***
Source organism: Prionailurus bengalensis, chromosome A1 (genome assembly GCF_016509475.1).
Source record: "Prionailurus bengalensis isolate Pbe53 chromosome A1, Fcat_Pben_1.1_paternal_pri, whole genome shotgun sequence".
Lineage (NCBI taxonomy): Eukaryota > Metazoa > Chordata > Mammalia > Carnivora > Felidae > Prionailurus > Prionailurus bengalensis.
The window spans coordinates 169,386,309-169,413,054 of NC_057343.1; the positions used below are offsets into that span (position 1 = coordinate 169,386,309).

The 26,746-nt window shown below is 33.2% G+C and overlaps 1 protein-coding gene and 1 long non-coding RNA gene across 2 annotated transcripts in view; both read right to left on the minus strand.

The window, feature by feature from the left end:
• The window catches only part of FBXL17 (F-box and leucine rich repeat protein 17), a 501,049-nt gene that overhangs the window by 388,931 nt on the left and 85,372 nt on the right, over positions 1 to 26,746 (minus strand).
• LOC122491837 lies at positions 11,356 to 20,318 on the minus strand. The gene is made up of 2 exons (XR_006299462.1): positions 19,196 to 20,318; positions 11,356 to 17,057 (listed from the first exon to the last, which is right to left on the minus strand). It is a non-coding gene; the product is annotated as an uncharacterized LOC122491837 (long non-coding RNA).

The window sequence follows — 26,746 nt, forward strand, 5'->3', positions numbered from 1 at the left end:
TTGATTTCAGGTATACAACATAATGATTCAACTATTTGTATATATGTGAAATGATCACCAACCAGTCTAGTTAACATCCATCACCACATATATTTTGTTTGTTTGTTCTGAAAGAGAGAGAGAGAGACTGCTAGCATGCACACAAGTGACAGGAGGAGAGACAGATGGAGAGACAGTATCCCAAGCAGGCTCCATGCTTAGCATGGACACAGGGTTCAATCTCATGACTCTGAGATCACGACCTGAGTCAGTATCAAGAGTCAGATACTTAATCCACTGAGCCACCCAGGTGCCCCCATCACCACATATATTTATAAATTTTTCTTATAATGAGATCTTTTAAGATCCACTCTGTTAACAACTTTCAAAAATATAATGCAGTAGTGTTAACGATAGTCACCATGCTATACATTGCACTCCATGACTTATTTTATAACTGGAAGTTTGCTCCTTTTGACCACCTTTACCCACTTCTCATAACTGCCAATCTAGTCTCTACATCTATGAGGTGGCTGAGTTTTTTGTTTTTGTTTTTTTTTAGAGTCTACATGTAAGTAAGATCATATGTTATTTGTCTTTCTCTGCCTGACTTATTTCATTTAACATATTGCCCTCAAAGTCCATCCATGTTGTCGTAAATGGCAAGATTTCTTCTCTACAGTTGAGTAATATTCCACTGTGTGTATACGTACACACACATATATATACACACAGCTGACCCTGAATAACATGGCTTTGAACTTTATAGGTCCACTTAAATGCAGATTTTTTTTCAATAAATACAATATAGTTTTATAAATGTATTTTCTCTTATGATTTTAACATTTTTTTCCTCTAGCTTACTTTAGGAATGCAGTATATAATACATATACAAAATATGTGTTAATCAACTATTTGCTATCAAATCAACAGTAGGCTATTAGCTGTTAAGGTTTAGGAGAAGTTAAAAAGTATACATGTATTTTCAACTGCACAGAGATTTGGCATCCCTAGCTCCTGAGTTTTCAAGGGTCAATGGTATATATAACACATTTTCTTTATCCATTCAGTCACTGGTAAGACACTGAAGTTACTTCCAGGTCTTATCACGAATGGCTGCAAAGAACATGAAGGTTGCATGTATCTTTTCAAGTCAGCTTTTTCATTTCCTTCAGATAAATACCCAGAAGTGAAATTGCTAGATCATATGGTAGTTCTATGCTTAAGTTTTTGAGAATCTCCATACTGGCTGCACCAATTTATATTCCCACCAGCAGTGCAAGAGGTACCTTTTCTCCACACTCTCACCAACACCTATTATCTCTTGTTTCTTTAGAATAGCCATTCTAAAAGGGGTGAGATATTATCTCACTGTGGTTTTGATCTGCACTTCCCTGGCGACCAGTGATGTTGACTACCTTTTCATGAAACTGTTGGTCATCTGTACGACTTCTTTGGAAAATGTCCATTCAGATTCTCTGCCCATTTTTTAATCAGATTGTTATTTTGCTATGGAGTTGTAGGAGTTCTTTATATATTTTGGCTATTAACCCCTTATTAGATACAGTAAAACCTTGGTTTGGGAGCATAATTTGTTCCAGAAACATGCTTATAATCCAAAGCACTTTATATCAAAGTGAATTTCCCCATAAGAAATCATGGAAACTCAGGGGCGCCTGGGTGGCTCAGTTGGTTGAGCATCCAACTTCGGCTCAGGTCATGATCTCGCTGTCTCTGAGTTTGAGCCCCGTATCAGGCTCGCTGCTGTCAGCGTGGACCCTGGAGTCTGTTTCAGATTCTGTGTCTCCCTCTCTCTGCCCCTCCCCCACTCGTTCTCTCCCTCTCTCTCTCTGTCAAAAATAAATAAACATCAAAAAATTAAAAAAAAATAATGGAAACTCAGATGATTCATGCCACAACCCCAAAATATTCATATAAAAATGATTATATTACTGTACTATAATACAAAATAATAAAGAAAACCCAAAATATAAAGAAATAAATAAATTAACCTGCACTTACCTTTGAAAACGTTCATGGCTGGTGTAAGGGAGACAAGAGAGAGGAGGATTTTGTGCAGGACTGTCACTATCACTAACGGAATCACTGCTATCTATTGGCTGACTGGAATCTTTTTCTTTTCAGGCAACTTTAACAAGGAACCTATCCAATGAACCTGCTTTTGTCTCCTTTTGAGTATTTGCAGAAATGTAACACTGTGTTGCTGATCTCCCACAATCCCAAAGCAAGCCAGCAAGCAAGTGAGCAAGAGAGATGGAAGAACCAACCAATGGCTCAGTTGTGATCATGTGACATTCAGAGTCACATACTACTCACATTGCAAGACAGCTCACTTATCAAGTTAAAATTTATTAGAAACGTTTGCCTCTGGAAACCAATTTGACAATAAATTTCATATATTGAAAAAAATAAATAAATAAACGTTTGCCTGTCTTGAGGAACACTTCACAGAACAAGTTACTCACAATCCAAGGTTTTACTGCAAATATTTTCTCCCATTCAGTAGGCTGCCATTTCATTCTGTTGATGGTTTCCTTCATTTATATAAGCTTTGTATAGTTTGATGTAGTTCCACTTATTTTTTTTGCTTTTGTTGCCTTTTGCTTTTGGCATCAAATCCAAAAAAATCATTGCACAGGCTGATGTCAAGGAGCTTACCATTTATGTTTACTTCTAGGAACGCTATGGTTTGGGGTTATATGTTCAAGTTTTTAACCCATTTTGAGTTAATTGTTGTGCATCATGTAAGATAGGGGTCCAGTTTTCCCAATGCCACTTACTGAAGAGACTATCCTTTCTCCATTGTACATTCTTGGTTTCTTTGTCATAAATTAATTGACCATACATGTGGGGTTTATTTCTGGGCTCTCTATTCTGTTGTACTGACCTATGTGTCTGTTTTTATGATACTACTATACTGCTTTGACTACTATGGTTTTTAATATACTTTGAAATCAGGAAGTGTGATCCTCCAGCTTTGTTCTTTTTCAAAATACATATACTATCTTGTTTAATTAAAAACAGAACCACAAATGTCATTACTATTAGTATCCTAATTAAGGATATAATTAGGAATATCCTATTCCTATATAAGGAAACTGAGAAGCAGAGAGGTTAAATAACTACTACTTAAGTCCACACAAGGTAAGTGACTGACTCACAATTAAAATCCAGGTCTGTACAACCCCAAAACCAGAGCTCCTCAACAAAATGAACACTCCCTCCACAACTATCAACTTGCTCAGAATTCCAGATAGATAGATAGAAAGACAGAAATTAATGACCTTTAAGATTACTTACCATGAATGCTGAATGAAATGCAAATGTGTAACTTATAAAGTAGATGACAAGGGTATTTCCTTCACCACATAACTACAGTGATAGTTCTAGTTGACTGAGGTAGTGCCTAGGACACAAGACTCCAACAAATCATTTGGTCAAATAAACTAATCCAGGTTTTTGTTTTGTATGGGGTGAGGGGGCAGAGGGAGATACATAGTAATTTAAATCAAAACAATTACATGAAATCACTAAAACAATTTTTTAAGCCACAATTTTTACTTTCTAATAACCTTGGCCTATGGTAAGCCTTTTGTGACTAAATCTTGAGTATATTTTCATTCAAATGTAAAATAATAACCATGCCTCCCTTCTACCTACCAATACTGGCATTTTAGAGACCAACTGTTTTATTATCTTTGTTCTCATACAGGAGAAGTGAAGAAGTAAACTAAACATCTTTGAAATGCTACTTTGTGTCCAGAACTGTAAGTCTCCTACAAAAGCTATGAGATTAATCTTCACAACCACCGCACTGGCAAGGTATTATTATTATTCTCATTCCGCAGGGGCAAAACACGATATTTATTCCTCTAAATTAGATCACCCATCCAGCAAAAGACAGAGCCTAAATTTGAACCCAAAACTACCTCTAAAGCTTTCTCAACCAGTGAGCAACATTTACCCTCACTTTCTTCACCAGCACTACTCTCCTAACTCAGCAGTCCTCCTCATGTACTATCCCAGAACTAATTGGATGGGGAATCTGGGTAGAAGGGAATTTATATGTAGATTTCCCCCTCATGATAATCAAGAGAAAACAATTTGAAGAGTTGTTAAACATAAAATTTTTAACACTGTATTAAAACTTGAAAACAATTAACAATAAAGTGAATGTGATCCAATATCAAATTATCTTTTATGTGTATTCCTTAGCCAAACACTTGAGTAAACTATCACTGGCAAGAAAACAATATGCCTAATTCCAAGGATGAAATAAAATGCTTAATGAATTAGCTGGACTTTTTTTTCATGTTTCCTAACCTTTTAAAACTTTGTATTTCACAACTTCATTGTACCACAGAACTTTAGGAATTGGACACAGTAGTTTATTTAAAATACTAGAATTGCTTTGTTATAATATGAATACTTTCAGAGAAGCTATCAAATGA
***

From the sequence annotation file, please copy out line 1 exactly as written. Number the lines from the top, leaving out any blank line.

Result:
Source organism: Prionailurus bengalensis, chromosome A1 (genome assembly GCF_016509475.1).